Suddenly, burly Harvard policemen swept in and began drawing the gates closed. Protesters pushed forward, scrunching their bodies together and pressing against the iron bars. Chaos ensued as the police tried to close and lock the gate while the protesters tried to gain entrance. When the former succeeded, the latter snaked their way through Harvard Square and down Mass Ave. to Widener Gate -- also closed. It was 9:30 p.m., and the crowd, now sitting on the sidewalk, had grown into the hundreds and was completely surrounded by police. The crowd continued to swell as protesters made proposals: some wanted to scale the gates; others wanted to shut down Mass Ave. until they were allowed entrance to Harvard Yard; and still others wanted to march around the yard until they were let in.
News of the night’s events spread inside the campus and trickled back out, via text message and Twitter. Students who were sympathetic to the movement started pitching tents that had been previously hidden in Harvard Yard. At 10:20 p.m., a proposal was adopted to break into two groups -- those with Harvard IDs and those without them. Protesters with IDs would try to enter to the Yard and join the students inside, while protesters without IDs would march around the perimeter.
Within the next hour, tweets from @occupy_harvard confirmed that the number of tents in Harvard Yard was rising. One tweet reported nine. Within a few minutes, another said there were “a score,” and then a third reported 20 tents. Harvard students inside the fence -- the sympathetic, the curious, and the completely outraged -- began trailing the protesters outside the fence. Some began chants of “1 per-cent! 1 per-cent!” and others began heckling the protesters.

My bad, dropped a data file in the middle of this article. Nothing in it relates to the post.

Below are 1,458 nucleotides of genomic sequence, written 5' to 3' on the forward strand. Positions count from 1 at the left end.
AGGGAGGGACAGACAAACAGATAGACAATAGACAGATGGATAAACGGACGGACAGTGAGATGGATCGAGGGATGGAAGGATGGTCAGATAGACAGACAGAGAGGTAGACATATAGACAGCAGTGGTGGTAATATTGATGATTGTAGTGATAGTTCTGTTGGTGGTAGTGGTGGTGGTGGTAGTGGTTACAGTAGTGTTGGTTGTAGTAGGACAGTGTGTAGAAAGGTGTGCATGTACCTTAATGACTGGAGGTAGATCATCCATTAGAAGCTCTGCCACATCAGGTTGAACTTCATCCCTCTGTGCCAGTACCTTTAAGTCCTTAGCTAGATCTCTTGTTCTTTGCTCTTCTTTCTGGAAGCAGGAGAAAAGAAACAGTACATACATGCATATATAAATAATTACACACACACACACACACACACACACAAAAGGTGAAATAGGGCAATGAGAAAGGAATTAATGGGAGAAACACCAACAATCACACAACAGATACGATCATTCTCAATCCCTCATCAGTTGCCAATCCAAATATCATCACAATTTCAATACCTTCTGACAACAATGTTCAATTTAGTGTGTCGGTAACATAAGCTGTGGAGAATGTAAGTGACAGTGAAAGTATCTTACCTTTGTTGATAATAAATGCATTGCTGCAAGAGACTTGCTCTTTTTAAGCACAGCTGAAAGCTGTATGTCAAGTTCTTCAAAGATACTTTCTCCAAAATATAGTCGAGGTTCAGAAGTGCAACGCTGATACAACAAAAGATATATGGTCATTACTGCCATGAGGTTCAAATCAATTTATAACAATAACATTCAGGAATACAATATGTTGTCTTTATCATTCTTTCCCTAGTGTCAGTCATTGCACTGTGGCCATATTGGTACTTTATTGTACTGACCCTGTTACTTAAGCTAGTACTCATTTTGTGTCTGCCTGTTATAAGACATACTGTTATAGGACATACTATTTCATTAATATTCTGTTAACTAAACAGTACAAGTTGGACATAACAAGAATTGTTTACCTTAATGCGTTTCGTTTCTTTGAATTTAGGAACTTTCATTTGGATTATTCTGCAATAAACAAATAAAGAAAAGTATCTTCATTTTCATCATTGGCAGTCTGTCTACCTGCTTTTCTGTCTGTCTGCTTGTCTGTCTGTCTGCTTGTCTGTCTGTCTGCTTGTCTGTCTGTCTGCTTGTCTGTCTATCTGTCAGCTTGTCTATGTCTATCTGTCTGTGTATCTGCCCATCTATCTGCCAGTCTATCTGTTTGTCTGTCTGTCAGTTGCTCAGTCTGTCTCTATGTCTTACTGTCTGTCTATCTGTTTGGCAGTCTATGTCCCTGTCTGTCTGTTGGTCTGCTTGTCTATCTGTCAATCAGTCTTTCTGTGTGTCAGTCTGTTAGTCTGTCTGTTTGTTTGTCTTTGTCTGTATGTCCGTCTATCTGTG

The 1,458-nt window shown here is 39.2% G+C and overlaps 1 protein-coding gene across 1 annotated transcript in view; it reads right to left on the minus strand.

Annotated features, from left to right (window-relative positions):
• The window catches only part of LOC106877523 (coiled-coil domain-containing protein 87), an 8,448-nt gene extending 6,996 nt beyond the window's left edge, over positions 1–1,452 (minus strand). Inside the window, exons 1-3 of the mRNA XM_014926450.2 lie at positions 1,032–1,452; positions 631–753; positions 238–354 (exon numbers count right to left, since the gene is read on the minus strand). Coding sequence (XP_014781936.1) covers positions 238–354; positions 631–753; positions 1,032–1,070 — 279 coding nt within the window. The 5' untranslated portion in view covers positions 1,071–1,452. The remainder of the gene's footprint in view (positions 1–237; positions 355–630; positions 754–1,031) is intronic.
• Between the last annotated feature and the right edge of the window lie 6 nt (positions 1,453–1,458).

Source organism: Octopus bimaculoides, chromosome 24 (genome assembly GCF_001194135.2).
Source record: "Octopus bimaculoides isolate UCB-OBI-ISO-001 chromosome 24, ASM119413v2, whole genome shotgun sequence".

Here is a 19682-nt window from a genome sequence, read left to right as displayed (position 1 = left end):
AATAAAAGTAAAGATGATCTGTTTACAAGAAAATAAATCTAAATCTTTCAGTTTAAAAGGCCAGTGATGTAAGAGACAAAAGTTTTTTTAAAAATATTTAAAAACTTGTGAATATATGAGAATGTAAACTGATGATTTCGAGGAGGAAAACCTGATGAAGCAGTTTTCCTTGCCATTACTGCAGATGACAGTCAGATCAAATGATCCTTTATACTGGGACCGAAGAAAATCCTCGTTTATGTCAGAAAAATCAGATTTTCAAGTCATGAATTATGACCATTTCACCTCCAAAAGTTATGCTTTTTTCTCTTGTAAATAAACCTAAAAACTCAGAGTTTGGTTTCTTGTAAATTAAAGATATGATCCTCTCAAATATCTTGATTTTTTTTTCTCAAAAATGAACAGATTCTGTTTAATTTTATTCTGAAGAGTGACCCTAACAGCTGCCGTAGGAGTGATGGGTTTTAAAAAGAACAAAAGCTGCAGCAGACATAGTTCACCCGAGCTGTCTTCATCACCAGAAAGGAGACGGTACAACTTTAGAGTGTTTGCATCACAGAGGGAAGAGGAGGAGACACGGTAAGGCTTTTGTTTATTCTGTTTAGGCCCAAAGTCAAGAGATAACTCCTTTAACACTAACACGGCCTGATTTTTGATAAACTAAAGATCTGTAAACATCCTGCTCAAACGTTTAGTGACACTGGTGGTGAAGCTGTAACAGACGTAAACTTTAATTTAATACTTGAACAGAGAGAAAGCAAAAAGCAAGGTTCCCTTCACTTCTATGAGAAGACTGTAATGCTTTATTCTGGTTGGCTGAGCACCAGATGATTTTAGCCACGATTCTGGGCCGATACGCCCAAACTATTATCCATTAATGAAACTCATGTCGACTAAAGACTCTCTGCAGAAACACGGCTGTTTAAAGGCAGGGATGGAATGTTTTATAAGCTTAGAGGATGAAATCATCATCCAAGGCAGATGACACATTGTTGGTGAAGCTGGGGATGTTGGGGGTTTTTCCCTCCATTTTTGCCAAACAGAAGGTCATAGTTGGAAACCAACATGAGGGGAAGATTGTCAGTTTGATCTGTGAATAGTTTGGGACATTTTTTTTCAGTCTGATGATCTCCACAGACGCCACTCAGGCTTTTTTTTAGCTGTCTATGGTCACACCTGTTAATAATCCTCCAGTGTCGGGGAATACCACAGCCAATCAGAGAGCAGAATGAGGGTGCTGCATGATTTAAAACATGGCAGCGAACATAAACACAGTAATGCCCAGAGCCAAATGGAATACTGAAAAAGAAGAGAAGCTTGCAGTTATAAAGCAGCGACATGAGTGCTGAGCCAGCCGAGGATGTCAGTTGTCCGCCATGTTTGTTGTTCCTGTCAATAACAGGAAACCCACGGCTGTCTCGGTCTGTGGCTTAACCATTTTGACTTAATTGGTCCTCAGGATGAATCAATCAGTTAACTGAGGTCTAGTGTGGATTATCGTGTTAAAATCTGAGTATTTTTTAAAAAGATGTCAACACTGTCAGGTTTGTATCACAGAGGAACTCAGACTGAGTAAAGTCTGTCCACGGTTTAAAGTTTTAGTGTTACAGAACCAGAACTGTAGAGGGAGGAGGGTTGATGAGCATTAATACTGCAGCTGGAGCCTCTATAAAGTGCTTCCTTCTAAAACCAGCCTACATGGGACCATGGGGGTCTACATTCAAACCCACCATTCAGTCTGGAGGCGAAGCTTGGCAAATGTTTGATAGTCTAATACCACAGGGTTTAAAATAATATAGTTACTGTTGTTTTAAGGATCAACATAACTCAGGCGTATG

“Harvard students are divided on occupying the Yard," said Andrew, another Harvard student. "Most are willing to talk about it, and once you engage them in a discussion on why we want to occupy Harvard, they are definitely willing to talk about it."
One particularly poignant moment occurred when student protesters from Bunker Hill Community College and Harvard students engaged in a peaceful but heated debate through the wrought iron fence, sparring over educational opportunities and student loans. Before being separated by security guards, a couple of them reached through the iron bars for a handshake.